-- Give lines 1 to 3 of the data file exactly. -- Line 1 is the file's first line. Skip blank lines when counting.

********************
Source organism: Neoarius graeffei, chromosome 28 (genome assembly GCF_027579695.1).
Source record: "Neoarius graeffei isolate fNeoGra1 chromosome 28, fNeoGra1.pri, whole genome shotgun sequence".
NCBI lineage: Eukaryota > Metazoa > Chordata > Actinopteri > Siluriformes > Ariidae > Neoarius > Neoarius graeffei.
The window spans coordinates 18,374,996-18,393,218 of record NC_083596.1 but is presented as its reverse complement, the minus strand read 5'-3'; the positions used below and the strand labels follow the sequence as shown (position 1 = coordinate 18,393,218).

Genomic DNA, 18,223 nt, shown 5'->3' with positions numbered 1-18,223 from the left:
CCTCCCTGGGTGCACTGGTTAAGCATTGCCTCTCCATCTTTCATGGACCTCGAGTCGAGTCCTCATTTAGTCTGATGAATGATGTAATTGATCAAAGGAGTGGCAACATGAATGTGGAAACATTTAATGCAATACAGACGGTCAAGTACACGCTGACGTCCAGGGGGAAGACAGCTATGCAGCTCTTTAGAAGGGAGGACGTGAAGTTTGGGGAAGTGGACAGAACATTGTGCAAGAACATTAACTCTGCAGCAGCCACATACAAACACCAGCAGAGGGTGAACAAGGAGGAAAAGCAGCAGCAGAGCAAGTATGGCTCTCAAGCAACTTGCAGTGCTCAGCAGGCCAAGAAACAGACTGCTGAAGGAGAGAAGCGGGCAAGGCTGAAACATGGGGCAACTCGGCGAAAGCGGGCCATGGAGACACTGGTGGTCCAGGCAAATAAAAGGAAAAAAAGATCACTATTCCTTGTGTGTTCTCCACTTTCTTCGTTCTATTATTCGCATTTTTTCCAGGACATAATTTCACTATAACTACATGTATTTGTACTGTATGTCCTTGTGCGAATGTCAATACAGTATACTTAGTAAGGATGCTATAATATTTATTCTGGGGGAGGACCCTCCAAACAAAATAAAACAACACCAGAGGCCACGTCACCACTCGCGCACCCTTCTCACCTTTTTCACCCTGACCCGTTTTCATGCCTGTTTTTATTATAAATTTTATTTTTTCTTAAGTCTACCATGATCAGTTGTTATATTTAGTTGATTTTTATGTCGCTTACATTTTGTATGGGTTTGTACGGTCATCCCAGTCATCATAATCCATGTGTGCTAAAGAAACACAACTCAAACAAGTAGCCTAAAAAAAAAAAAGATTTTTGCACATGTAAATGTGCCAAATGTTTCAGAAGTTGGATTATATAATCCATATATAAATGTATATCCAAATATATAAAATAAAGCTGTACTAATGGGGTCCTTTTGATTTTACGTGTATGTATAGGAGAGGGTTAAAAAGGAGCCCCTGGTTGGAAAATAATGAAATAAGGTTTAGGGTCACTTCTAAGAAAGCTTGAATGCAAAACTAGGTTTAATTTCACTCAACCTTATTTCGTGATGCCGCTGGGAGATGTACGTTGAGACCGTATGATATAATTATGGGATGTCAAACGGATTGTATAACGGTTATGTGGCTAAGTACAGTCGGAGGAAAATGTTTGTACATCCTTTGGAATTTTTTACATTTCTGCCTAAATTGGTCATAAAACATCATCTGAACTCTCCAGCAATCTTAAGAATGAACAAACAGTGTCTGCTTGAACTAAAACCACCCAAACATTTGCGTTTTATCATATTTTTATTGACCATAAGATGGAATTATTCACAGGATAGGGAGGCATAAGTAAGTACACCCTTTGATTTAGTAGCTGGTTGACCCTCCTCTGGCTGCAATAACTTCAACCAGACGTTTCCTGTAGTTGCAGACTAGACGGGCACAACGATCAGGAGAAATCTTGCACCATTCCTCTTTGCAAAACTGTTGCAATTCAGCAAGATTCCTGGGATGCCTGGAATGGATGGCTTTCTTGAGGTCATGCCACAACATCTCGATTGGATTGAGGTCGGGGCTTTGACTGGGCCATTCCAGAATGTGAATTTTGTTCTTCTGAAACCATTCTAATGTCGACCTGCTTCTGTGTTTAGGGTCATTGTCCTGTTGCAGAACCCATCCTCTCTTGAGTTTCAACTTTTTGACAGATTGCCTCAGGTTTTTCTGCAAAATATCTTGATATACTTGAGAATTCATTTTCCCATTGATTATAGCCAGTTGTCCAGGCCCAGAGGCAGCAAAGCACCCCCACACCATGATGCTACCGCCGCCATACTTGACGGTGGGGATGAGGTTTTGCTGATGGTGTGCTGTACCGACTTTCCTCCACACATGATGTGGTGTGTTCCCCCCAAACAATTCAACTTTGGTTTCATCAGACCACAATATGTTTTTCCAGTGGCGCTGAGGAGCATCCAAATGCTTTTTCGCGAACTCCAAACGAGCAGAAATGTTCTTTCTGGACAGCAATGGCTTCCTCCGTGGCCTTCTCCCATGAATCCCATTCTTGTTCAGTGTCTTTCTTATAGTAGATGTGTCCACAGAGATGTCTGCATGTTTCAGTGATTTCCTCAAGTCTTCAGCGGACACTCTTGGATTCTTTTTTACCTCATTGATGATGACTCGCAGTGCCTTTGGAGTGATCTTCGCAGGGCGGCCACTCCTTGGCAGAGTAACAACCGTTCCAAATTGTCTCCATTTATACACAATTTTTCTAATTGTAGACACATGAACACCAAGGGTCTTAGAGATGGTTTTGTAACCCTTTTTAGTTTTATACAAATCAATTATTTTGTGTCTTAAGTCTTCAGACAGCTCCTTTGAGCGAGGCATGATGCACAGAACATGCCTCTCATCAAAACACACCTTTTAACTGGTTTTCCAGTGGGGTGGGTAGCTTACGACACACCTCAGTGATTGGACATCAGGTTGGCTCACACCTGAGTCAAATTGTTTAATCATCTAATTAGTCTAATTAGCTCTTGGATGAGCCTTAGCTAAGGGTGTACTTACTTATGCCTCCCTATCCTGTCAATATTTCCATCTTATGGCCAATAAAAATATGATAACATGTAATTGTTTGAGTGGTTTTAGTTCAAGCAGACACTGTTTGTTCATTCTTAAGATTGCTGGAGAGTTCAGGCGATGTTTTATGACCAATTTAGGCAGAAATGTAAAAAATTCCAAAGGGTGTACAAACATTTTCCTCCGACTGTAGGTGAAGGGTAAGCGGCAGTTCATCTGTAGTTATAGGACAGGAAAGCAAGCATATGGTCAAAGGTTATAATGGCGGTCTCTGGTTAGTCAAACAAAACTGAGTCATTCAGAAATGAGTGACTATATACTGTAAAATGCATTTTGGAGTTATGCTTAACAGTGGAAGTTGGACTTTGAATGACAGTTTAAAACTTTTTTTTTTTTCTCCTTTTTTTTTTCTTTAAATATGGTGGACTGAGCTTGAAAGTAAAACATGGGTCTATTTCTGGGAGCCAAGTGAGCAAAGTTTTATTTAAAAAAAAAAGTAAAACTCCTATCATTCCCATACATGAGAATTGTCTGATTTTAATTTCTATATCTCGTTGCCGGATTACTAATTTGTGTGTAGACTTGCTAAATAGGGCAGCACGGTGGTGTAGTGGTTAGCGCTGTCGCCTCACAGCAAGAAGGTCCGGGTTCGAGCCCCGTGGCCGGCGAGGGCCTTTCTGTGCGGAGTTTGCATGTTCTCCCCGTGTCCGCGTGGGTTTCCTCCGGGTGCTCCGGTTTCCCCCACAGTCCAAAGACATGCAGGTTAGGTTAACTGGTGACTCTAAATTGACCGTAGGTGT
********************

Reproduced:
Source organism: Neoarius graeffei, chromosome 28 (genome assembly GCF_027579695.1).
Source record: "Neoarius graeffei isolate fNeoGra1 chromosome 28, fNeoGra1.pri, whole genome shotgun sequence".
NCBI lineage: Eukaryota > Metazoa > Chordata > Actinopteri > Siluriformes > Ariidae > Neoarius > Neoarius graeffei.